Large swaths of the western U.S. are on fire and you can see it on the horizon at dusk. Arizona, California, Colorado and Utah have been hit especially hard. It might be a while before these fires are extinguished, but crews are working hard to get the flames under control.


According to the National Interagency Fire Center, 93 large fires have burned more than 1.8 million acres of land.


That's sobering. It’s heartbreaking. Add in the stress of a pandemic and it's a nightmare.


We’re at a loss for words on exactly how to describe the devastation. The loss of homes, livelihoods and life are ongoing.


We feel for those dealing with these fires; please know you're in our thoughts and prayers. Kansans are always praying for rain, but usually not for reasons like this. That being said we’ll make an exception and we hope reprieve and respite find you soon.


We hope rebuilding comes easy. We know you’ll be back stronger than before.


To those firefighters combating the fires, we thank you. Your work is saving lives, wildlife and natural resources. Keep doing what needs done. Remember your training, stay safe and keep others out of harm's way.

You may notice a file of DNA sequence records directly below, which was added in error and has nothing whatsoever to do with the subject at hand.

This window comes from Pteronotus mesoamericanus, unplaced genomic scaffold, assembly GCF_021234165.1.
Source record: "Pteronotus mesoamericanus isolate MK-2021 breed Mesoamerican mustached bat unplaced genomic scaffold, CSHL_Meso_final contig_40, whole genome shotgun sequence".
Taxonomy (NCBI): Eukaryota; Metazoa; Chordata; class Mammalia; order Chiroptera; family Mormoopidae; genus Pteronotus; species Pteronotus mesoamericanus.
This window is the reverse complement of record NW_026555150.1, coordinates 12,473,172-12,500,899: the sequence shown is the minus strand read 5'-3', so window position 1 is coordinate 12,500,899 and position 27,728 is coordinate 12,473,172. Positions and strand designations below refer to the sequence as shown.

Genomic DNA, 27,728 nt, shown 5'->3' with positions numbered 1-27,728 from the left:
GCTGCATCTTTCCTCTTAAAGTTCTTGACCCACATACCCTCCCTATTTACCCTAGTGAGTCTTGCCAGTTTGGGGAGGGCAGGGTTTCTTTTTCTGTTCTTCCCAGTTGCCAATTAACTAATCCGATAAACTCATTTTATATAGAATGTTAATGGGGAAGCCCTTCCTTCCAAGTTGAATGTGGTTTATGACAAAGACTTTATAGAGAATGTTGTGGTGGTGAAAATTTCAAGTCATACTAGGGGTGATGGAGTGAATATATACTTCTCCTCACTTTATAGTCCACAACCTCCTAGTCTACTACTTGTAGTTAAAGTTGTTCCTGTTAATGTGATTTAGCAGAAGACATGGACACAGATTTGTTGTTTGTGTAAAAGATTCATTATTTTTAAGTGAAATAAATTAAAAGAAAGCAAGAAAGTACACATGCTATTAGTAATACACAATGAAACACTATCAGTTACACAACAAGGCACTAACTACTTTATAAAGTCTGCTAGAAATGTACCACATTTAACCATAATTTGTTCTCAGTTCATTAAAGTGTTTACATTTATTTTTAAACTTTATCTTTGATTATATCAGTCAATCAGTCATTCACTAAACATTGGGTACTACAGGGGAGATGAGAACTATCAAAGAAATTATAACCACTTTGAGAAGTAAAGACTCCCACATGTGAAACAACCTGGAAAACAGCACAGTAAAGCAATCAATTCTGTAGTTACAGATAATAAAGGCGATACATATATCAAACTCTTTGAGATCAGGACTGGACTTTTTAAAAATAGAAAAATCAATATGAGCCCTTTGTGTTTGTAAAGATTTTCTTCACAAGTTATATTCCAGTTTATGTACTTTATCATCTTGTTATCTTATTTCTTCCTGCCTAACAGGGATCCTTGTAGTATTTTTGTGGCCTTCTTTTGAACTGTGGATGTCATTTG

To those looking for ways to help, perhaps give to the American Red Cross disaster relief efforts or donate blood. No small act of kindness goes unnoticed.


When disasters strike Kansans answer the call. Historically, we’ve battled floods, tornadoes and thunderstorms, and we’ve always bounced back. Though rare we’re not immune to wildfires either.


A few years ago Western Kansas was ravaged by wildfires. You may recall the Anderson Creek fire of 2016 and the Starbuck fire of 2017. If not Google them you’ll see the devastation was tremendous especially for the area ranchers.


We were able to get back on our feet because our neighbors from both inside and outside of Kansas came to help. Some sent hay to ranchers, other have sent food and supplies. Some volunteered their time to fix fences.


Now we need to do the same. It's what neighbors do.


There are plenty of recovery funds, local community foundations, food banks and other ways to pitch in. Find one you feel strongly about, and if you can, offer your support.


Let's find a way for the Wheat State to support our Western neighbors in their time of need.